And now, as a continuation of the story I began to tell in the first half of this posting, excerpts from two letters I wrote Bishop William J. Curlin of Charlotte in 1997, five years before revelations about clerical abuse of minors in the Catholic church began to pour forth in the mainstream media in 2002, in a tidal wave of reports.
1 September 1997: What Counts for Bishops?
The first of these two letters is dated 1 September 1997. Here’s how it begins:
I am writing you today after having read in this morning’s newspaper of a network of bishops that protected a priest who is a child molester. The newspaper reports that the Texas bishop who offered to incardinate the known child molester said that the church must avail itself of the services of all priests in a time of priest shortage.
After having read this, I observed to Steve Schafer, “Isn’t it interesting that a network of bishops has been willing to participate in the destruction of our careers and reputations, while providing no reason for this? And yet a network of bishops is also willing to protect a known child molester, and withhold information about this from those the priest serves.”
Something seems awry here, doesn’t it, Bishop Curlin?
I then go on to remind Bishop Curlin that I had never been able to find a full-time job (of any kind), following what Belmont Abbey College did to us—that, effectively, Belmont Abbey College had destroyed my career as a theologian, and I had never been told why this was done to me.
And then I ask Bishop Curlin:
When stories like these are known in detail, do they make people trust the church and accept its teaching, particularly about matters of justice? What can people conclude when they place this story beside the one in today’s paper [about a network of bishops protecting a priest abusing children], except that the church is perfectly willing to violate its most basic norms of justice and charity to destroy the career of an esteemed theologian, while protecting a child molester?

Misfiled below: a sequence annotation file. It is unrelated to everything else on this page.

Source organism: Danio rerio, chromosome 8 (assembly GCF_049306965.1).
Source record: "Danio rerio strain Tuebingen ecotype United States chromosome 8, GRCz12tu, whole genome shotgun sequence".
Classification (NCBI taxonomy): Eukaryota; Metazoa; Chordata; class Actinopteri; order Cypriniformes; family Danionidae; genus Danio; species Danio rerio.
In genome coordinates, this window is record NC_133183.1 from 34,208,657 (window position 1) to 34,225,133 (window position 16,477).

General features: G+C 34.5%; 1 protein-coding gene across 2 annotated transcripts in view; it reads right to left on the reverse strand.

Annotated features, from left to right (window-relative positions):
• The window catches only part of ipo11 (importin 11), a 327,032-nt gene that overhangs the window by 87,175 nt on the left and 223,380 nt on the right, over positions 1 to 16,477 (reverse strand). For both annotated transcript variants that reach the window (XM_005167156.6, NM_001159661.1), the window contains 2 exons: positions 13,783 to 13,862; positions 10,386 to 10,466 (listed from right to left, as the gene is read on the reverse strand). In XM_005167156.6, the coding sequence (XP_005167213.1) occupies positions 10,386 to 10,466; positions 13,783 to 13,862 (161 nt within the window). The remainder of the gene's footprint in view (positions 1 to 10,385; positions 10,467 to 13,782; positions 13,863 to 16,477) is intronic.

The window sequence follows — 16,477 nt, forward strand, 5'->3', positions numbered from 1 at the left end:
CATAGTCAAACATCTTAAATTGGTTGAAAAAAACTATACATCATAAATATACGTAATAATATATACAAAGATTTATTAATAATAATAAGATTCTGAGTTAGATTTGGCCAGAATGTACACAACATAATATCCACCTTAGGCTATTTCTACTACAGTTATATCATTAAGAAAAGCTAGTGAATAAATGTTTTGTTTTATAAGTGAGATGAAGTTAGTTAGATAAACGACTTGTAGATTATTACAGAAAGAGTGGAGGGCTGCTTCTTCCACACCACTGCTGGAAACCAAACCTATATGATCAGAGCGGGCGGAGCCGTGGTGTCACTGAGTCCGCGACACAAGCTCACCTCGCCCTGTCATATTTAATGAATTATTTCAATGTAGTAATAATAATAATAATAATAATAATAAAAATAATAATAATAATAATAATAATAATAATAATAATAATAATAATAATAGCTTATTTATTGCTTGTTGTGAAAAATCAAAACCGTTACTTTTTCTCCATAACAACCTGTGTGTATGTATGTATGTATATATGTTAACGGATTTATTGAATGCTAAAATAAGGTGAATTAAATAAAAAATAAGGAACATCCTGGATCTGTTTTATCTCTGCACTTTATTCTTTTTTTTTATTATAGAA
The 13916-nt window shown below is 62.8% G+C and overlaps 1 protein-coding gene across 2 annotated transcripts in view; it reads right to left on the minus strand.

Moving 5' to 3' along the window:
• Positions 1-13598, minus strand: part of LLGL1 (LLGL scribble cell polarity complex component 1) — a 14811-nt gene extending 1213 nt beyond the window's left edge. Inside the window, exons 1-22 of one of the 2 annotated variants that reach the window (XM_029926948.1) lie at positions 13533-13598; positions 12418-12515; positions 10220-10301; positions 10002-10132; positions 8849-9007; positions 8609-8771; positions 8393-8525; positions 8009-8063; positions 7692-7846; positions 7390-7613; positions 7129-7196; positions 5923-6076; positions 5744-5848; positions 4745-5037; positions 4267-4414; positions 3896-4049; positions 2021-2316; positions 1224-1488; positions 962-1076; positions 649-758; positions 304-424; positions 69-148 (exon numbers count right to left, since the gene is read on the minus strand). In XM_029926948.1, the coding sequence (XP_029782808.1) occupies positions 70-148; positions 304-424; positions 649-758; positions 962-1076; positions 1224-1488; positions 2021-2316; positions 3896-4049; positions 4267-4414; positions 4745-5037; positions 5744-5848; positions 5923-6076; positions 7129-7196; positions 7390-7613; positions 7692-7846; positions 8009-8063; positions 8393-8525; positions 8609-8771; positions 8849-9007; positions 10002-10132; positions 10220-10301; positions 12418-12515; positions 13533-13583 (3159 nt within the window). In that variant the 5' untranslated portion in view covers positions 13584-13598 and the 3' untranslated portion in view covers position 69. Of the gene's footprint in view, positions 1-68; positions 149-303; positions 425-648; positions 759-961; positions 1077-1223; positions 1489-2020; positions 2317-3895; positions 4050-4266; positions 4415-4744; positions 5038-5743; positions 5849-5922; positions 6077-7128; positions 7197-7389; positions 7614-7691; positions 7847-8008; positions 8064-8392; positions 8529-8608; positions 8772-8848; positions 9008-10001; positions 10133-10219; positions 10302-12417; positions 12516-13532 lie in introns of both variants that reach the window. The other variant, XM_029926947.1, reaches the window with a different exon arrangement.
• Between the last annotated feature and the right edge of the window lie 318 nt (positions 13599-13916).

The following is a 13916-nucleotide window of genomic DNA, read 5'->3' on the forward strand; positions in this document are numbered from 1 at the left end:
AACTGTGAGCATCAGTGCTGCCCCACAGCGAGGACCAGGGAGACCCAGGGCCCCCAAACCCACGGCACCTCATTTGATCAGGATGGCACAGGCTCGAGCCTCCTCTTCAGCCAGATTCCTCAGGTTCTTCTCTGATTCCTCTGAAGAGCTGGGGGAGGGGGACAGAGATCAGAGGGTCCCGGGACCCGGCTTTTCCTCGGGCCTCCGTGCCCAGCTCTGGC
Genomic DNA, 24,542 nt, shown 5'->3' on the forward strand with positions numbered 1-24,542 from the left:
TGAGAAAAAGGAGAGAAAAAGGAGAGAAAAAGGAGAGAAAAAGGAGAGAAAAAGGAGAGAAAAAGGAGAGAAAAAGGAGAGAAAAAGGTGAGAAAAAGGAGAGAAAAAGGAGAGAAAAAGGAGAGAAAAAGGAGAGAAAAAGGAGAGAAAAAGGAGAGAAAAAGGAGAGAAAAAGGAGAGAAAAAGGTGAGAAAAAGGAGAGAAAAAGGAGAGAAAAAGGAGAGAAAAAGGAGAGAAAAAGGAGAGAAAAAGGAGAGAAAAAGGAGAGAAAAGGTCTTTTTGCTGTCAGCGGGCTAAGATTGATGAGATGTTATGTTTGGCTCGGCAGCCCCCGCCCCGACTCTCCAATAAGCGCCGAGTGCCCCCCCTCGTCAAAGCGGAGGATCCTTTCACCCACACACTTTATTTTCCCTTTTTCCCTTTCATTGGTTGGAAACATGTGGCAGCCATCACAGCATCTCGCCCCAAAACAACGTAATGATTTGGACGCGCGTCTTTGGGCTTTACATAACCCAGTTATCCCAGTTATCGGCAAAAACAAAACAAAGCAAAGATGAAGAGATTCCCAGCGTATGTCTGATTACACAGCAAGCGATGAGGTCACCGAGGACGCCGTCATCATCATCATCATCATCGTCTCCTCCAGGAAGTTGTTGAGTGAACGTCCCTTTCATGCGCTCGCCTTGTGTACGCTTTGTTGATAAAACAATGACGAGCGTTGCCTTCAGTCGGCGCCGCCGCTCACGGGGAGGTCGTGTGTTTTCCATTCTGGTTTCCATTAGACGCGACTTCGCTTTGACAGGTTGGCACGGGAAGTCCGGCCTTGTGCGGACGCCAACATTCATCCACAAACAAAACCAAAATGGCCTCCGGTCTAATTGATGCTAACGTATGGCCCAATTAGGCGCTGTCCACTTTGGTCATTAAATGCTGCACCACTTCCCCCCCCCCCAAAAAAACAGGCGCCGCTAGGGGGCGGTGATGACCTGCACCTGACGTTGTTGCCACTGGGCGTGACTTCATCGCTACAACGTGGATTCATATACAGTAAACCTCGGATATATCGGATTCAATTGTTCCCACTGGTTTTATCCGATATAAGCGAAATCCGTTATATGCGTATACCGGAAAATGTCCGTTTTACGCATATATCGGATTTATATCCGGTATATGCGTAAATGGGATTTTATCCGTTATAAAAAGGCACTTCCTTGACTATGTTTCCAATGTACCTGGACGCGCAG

What can this mean, except that clericalism drives many decisions of the church hierarchy—despite the church’s own teachings about the priesthood of all believers?
Could the crisis in priestly vocations somehow be related to these two stories? Is it possible that idealistic young people will not give their lives to the service of a church that behaves as dishonestly and unjustly as the church has behaved in these two stories?
And then I reminded Bishop Curlin that the ultimate price I had paid for what was done to me—the price about which I had begged to see him in 1995 and 1996—was that I could no longer participate in the Eucharist, because of the disparity between what the church proclaims and what it actually does to many human beings. And I continued to beg him to begin behaving as a pastor:
Your refusal even to meet me and see me as a human being seems to me to belie your pastoral office in the most blatant way possible. Such actions on the part of the bishops of our church make it increasingly difficult for me, and many others, to see in the church and its hierarchy the face of the compassionate, healing, all-loving Jesus you keep preaching to us.
In the final analysis, stories such as this morning’s story about the protected pedophile priest make many of us think that what counts most for many of our bishops is not fidelity to the gospel and to central tenets of Catholic teaching about justice, but what bishops can get away with. This gives many of us the impression that what interests many bishops most is protecting—at all cost—mutable structures (e.g., the clerical structure) that are now badly serving the church’s best interest. Increasingly, many of us think that many bishops will do what they are willing to get away with in situations such as mine and the pedophile priest’s, rather than what is clearly right.
Can such a church command people’s loyalties? Will a church that destroys the careers of valuable lay ministers, while protecting pedophile priests, have a bright future in the new millennium?
I may have been removed from your midst physically, but these questions—which are central to what happened to me at Belmont Abbey—won’t go away. They demand honest, open, discussion.
10 September 1997: Do Money and Image Count More Than Pastoral Leadership?
Then I wrote a follow-up letter on 10 September. It begins as follows:
Soon after I wrote you on September 1, I received the September 5 issue of the National Catholic Reporter.* That issue has news about the pedophilia trial in Dallas, on which my September 1 letter commented.
Since this news is deeply disturbing to me, and has bearing on my story in the Charlotte diocese, I am writing again to comment on the latest revelations from the Dallas case.